The idea that a player is “due” to have a big game,
breakout of a prolonged slump, or score their first receiving touchdown
for a season is one of the least scientific but most commonly used
tools fantasy managers use when looking for value.
In season long leagues, owners looking for buy-low trade candidates
tend to look for receivers who have been the recipient of a sizable
target share from their quarterbacks, but have yet to covert those
targets to scoring plays.
Running backs who have yet to score touchdowns despite receiving
a high volume of carries are also attractive trade targets, as
the assumption is those games of 20-plus rushes will eventually
lead to rushing TDs.
Alshon Jeffery and Lamar Miller are two players that fit the
mold when it comes to disappointing fantasy touchdown production,
despite the fact that they are producing yardage totals that would
typically result in more fantasy points.
Through five games, Jeffery has posted 394 receiving yards for
an average per game of just under 80. If he continues on his current
pace, he will finish the season with a surprising line of 70/1260/0.
Considering the fact that since 1920, no wide receiver has caught
over 1000 receiving yards in a season without scoring at least
one receiving touchdown, history would tell you that Jeffery is
due to score at least a few TDs going forward.
According to ProFootballReference.com, Al Toon of the New York
Jets was the closet to reach the 1000 yard/0 TD plateau in 1991
when he caught 74 balls for 963 yards.
In terms of Miller’s TD drought to start the season, he is on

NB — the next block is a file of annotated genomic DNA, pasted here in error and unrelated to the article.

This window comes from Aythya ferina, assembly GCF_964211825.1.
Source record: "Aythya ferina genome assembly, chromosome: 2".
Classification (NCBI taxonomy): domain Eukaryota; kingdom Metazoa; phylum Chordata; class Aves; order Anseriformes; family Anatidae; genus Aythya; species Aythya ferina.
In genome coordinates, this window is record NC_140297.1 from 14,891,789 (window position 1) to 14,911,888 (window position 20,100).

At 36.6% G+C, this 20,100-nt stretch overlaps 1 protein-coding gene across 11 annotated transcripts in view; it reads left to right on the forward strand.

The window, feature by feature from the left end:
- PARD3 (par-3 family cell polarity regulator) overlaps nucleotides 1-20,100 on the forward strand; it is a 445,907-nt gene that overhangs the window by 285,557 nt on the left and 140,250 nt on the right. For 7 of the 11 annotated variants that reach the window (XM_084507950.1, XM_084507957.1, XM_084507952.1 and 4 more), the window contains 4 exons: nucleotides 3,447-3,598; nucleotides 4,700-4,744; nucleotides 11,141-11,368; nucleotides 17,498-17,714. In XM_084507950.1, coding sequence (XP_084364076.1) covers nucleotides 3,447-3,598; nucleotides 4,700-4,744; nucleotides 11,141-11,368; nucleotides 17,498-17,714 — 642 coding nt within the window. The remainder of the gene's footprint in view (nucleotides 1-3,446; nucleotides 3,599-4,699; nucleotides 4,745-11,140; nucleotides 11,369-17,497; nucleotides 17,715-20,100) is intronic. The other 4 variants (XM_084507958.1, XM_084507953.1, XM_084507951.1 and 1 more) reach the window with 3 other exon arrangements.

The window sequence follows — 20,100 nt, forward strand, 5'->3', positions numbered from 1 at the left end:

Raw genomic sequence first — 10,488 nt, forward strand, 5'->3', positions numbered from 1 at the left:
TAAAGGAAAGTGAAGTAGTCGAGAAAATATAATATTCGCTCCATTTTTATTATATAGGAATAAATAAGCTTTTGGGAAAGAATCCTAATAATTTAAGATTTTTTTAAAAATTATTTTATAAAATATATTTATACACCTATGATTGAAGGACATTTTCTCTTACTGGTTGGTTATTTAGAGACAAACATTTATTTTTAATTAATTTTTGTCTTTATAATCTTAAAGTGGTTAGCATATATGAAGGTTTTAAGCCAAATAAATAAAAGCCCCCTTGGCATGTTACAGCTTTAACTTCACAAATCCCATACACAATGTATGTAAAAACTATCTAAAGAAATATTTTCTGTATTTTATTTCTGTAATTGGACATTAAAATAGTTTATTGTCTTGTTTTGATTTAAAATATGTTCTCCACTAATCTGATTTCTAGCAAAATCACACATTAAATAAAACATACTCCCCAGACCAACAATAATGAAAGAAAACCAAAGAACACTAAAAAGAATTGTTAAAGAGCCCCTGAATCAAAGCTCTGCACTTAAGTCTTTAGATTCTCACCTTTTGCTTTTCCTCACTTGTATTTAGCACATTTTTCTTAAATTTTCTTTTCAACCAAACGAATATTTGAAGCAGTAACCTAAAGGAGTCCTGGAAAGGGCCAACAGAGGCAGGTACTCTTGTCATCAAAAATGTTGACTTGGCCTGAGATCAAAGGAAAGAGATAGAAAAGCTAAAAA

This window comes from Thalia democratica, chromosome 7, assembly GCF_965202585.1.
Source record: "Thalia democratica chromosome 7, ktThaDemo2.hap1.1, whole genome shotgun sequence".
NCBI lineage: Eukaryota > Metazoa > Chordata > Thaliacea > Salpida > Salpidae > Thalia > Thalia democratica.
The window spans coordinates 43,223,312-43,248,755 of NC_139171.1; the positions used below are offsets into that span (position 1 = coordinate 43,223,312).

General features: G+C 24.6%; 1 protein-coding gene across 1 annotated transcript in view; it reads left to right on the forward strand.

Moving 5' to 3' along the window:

pace for 323 carries and 1187 rushing yards. Since 2000, no running
back has rushed for more than 830 yards without scoring at least
one rushing touchdown, with Marcel Shipp of the Arizona Cardinals
owning that dubious distinction in 2003.
While historical data is not a clear determinate for predicting
the future, (hence my admission in the lede that this idea is
unscientific), I would bet that Miller and Jeffery are not going
to set TD futility records this year and both of them will score
Now comes the fun part for DFS owners. At what point in the season
do we want to invest in these type of players based on the logic
that they are “due”? We don’t want to be too
early and waste salary dollars on another high yardage/no score
game, but we don’t want to miss out on the big game when
they do finally breakout.
There is no clear answer to that question. But I have decided
to invest in both of these players this week because they each
have advantageous matchups at home.
Here are a few other players I am targeting this week.
Is this the week? Alshon Jeffery is averaging
17.9 yards per catch but has yet to find the endzone.
After a much needed bye week to recover from ankle and knee injuries,
Wilson returns to action Week 6 against the Falcons at the Link.
Wilson’s salary is a full $1000 less than when he opened
Week 1 against Miami, primarily due to the fact that he has been